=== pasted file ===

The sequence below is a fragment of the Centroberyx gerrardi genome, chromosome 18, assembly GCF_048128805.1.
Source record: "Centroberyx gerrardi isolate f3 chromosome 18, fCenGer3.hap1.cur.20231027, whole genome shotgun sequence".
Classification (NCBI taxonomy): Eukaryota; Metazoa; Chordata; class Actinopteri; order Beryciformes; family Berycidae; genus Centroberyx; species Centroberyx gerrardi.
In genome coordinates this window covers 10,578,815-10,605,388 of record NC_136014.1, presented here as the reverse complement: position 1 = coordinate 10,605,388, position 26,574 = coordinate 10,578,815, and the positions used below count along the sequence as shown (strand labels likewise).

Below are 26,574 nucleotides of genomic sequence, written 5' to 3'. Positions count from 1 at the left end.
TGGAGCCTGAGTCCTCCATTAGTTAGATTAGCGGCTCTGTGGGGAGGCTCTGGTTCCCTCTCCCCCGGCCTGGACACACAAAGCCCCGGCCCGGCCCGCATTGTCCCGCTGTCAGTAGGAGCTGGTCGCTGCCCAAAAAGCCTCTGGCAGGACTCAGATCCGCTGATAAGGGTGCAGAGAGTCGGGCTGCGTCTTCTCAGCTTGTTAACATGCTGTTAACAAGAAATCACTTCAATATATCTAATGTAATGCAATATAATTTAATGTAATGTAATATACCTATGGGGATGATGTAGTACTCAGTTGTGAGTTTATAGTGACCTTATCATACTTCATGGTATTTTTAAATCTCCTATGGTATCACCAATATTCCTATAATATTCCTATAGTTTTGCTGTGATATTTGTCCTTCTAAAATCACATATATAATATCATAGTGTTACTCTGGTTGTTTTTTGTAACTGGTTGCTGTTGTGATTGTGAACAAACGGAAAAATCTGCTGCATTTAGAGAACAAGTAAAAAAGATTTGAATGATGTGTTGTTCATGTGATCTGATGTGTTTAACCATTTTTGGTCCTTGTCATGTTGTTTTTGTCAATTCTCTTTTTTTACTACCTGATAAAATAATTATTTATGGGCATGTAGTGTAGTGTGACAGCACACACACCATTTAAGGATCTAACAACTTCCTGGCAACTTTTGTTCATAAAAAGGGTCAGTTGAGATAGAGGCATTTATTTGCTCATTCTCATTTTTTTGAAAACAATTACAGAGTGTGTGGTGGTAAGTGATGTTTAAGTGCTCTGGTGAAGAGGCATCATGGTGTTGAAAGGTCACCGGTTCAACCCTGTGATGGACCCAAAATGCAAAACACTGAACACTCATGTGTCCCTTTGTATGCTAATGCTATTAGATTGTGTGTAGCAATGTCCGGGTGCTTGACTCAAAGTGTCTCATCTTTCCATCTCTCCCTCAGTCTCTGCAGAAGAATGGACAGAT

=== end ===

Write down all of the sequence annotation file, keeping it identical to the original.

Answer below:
The sequence below is a fragment of the Centroberyx gerrardi genome, chromosome 18, assembly GCF_048128805.1.
Source record: "Centroberyx gerrardi isolate f3 chromosome 18, fCenGer3.hap1.cur.20231027, whole genome shotgun sequence".
Classification (NCBI taxonomy): Eukaryota; Metazoa; Chordata; class Actinopteri; order Beryciformes; family Berycidae; genus Centroberyx; species Centroberyx gerrardi.
In genome coordinates this window covers 10,578,815-10,605,388 of record NC_136014.1, presented here as the reverse complement: position 1 = coordinate 10,605,388, position 26,574 = coordinate 10,578,815, and the positions used below count along the sequence as shown (strand labels likewise).

Below are 26,574 nucleotides of genomic sequence, written 5' to 3'. Positions count from 1 at the left end.
TGGAGCCTGAGTCCTCCATTAGTTAGATTAGCGGCTCTGTGGGGAGGCTCTGGTTCCCTCTCCCCCGGCCTGGACACACAAAGCCCCGGCCCGGCCCGCATTGTCCCGCTGTCAGTAGGAGCTGGTCGCTGCCCAAAAAGCCTCTGGCAGGACTCAGATCCGCTGATAAGGGTGCAGAGAGTCGGGCTGCGTCTTCTCAGCTTGTTAACATGCTGTTAACAAGAAATCACTTCAATATATCTAATGTAATGCAATATAATTTAATGTAATGTAATATACCTATGGGGATGATGTAGTACTCAGTTGTGAGTTTATAGTGACCTTATCATACTTCATGGTATTTTTAAATCTCCTATGGTATCACCAATATTCCTATAATATTCCTATAGTTTTGCTGTGATATTTGTCCTTCTAAAATCACATATATAATATCATAGTGTTACTCTGGTTGTTTTTTGTAACTGGTTGCTGTTGTGATTGTGAACAAACGGAAAAATCTGCTGCATTTAGAGAACAAGTAAAAAAGATTTGAATGATGTGTTGTTCATGTGATCTGATGTGTTTAACCATTTTTGGTCCTTGTCATGTTGTTTTTGTCAATTCTCTTTTTTTACTACCTGATAAAATAATTATTTATGGGCATGTAGTGTAGTGTGACAGCACACACACCATTTAAGGATCTAACAACTTCCTGGCAACTTTTGTTCATAAAAAGGGTCAGTTGAGATAGAGGCATTTATTTGCTCATTCTCATTTTTTTGAAAACAATTACAGAGTGTGTGGTGGTAAGTGATGTTTAAGTGCTCTGGTGAAGAGGCATCATGGTGTTGAAAGGTCACCGGTTCAACCCTGTGATGGACCCAAAATGCAAAACACTGAACACTCATGTGTCCCTTTGTATGCTAATGCTATTAGATTGTGTGTAGCAATGTCCGGGTGCTTGACTCAAAGTGTCTCATCTTTCCATCTCTCCCTCAGTCTCTGCAGAAGAATGGACAGAT